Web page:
Gingivostomatitis is common among children. It may occur after infection with the herpes simplex virus type 1 (HSV-1), which also causes cold sores.
The condition may also occur after infection with a coxsackie virus.
It may occur in people with poor oral hygiene.
Gingivostomatitis is an infection of the mouth and gums that leads to swelling and sores. It may be due to a virus or bacteria.
Your health care provider will check your mouth for small ulcers. These sores are similar to mouth ulcers caused by other conditions. Cough, fever, or muscle aches may indicate other conditions.
Most of the time, no special tests are needed to diagnose gingivostomatitis. However, the provider may take a small piece of tissue from the sore to check for a viral or bacterial infection. This is called a culture. A biopsy may be done to rule out other types of mouth ulcers.
Gingivostomatitis infections range from mild to severe and painful. The sores often get better in 2 or 3 weeks with or without treatment. Treatment may reduce discomfort and speed healing.
Gingivostomatitis may disguise other, more serious mouth ulcers.
The symptoms can be mild or severe and may include:
The goal of treatment is to reduce symptoms.
Things you can do at home include:
You may need to take antibiotics.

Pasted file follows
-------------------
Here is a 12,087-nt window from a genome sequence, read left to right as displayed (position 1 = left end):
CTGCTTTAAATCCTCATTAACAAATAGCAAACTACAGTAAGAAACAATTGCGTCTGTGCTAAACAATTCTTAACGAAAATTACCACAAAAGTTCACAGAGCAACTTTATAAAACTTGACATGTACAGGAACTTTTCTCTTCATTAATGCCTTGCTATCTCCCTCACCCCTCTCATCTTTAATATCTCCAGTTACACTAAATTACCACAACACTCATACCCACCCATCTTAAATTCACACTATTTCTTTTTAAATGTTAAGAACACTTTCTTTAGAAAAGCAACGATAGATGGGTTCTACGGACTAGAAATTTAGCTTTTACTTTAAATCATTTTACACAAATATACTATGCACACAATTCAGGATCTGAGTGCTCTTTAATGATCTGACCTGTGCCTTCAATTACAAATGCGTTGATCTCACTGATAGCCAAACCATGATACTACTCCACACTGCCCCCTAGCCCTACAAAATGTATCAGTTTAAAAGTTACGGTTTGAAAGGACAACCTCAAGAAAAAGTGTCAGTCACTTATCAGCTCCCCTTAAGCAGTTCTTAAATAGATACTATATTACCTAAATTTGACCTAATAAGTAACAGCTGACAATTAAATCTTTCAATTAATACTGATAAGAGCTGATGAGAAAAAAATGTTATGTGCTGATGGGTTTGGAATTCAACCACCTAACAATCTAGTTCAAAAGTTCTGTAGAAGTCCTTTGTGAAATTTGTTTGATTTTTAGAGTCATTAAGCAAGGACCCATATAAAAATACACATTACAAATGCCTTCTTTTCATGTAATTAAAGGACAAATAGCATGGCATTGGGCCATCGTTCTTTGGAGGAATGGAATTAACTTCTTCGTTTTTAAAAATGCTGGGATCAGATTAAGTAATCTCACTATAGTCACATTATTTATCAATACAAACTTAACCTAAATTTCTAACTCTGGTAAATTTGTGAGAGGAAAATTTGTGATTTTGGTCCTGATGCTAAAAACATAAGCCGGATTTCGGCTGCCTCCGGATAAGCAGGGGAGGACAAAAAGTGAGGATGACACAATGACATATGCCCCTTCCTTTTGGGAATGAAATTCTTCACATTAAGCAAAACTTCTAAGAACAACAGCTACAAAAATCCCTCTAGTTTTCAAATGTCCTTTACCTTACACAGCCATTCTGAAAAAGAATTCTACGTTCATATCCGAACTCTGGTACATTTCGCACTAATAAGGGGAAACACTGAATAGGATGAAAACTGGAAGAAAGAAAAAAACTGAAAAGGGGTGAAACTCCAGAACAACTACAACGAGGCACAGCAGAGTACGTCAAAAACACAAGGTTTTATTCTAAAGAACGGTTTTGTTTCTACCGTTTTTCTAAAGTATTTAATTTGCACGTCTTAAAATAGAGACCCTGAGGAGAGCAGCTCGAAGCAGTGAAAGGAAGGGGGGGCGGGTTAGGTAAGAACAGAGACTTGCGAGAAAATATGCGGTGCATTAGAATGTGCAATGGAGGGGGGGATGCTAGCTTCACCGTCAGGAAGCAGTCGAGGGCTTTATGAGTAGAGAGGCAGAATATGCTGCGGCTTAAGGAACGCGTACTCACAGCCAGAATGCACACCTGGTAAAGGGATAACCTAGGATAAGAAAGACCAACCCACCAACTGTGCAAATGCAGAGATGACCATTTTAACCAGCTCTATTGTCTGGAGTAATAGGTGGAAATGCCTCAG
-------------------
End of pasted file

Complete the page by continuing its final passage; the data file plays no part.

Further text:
You may need to have the infected tissue removed by the dentist (called debridement).
Call your provider if:
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Romero JR, Modlin JF. Coxsackieviruses, echoviruses, and numbered enteroviruses (EV-D68). In: Bennett JE, Dolin R, Blaser MJ, eds. Mandell, Douglas, and Bennett's Principles and Practice of Infectious Diseases, Updated Edition. 8th ed. Philadelphia, PA: Elsevier Saunders; 2015:chap 174.
Schiffer JT, Corey L. Herpes simplex virus. In: Bennett JE, Dolin R, Blaser MJ, eds. Mandell, Douglas, and Bennett's Principles and Practice of Infectious Diseases, Updated Edition. 8th ed. Philadelphia, PA: Elsevier Saunders; 2015:chap 138.
Review Date: 2/23/2017
Reviewed By: Josef Shargorodsky, MD, MPH, Johns Hopkins University School of Medicine, Baltimore, MD. Also reviewed by David Zieve, MD, MHA, Medical Director, Brenda Conaway, Editorial Director, and the A.D.A.M. Editorial team.
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